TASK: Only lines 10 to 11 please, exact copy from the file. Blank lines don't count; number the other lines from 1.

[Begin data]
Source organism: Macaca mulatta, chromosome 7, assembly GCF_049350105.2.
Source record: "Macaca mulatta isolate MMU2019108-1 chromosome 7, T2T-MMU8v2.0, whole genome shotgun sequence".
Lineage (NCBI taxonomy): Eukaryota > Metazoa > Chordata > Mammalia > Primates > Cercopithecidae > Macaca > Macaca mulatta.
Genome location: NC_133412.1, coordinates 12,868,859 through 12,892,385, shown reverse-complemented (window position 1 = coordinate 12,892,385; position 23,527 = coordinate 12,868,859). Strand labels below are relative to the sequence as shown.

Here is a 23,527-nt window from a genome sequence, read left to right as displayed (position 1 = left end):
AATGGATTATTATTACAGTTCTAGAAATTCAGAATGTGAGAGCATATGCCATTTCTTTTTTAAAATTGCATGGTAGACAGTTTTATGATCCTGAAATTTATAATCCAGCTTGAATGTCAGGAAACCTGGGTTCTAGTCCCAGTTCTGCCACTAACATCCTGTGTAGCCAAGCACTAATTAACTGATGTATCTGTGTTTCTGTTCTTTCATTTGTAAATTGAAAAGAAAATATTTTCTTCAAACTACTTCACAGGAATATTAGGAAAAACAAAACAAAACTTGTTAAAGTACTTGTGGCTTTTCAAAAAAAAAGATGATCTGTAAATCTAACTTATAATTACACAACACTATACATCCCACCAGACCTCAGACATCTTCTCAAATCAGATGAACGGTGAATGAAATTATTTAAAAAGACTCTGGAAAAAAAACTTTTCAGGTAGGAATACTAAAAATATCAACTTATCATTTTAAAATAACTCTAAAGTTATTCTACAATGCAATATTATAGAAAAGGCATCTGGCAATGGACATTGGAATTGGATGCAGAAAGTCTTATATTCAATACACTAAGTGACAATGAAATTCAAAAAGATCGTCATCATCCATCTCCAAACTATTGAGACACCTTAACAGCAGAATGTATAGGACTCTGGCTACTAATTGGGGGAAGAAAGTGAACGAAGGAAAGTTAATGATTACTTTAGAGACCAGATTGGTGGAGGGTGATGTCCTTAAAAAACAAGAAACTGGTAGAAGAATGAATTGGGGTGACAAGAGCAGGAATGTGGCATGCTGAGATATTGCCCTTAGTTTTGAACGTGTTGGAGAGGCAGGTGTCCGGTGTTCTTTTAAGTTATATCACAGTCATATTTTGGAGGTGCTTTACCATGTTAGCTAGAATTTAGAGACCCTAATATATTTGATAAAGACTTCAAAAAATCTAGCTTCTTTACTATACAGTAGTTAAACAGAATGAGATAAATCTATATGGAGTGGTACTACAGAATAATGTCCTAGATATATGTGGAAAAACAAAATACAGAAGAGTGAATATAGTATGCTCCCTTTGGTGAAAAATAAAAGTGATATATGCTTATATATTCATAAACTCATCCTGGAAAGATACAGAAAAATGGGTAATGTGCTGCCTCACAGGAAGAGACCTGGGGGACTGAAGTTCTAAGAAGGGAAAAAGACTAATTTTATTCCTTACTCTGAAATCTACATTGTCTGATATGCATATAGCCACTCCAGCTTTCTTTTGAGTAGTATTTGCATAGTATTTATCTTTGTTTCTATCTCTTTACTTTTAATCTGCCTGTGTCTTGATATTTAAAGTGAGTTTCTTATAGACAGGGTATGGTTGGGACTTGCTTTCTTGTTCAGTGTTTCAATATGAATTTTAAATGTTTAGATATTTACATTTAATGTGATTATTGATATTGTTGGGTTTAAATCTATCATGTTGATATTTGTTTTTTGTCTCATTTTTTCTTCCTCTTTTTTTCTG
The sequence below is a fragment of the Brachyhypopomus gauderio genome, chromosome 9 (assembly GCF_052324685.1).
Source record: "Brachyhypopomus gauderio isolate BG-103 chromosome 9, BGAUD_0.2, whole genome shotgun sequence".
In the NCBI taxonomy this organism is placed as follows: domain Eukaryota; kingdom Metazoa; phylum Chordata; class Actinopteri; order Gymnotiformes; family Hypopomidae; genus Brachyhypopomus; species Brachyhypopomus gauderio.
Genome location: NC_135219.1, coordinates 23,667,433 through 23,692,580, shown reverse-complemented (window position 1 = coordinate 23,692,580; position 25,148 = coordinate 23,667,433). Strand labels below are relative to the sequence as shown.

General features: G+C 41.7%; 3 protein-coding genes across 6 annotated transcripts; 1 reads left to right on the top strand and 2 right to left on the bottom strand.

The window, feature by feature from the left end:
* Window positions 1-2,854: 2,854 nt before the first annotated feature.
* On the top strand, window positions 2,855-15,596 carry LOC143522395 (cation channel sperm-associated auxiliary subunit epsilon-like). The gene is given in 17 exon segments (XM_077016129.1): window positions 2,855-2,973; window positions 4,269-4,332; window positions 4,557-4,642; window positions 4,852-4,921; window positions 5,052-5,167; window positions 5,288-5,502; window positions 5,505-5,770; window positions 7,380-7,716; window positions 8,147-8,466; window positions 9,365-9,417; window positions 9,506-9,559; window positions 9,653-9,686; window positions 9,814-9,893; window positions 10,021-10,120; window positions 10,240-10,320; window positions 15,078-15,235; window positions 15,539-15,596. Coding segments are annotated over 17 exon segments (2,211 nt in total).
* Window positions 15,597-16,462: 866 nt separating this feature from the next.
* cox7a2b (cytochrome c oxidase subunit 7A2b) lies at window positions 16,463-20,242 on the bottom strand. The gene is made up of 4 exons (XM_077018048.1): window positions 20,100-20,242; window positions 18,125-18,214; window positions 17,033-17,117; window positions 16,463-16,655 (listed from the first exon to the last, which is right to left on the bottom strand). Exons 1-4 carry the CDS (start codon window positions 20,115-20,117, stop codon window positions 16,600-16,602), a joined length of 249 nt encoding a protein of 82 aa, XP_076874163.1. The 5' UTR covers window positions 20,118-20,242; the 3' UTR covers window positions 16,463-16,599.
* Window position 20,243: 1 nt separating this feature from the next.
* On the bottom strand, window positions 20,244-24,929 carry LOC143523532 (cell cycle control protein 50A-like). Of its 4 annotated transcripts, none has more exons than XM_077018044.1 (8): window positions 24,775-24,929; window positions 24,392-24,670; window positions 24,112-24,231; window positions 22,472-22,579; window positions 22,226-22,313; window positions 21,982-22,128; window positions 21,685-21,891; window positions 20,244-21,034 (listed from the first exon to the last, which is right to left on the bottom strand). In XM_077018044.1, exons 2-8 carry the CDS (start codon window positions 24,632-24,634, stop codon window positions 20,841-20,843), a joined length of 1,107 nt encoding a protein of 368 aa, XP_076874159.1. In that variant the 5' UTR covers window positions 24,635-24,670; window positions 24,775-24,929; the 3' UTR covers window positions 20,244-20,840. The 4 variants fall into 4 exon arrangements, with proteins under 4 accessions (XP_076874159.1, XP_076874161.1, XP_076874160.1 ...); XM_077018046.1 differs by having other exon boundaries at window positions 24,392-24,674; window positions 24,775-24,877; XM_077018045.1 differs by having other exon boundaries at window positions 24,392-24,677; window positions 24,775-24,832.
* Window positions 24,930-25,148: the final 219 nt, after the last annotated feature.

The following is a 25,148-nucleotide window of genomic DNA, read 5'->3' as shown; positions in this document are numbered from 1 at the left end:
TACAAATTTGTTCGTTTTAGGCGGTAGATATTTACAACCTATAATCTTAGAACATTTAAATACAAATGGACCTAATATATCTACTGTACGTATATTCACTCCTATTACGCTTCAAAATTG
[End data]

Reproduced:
Genome location: NC_135219.1, coordinates 23,667,433 through 23,692,580, shown reverse-complemented (window position 1 = coordinate 23,692,580; position 25,148 = coordinate 23,667,433). Strand labels below are relative to the sequence as shown.

General features: G+C 41.7%; 3 protein-coding genes across 6 annotated transcripts; 1 reads left to right on the top strand and 2 right to left on the bottom strand.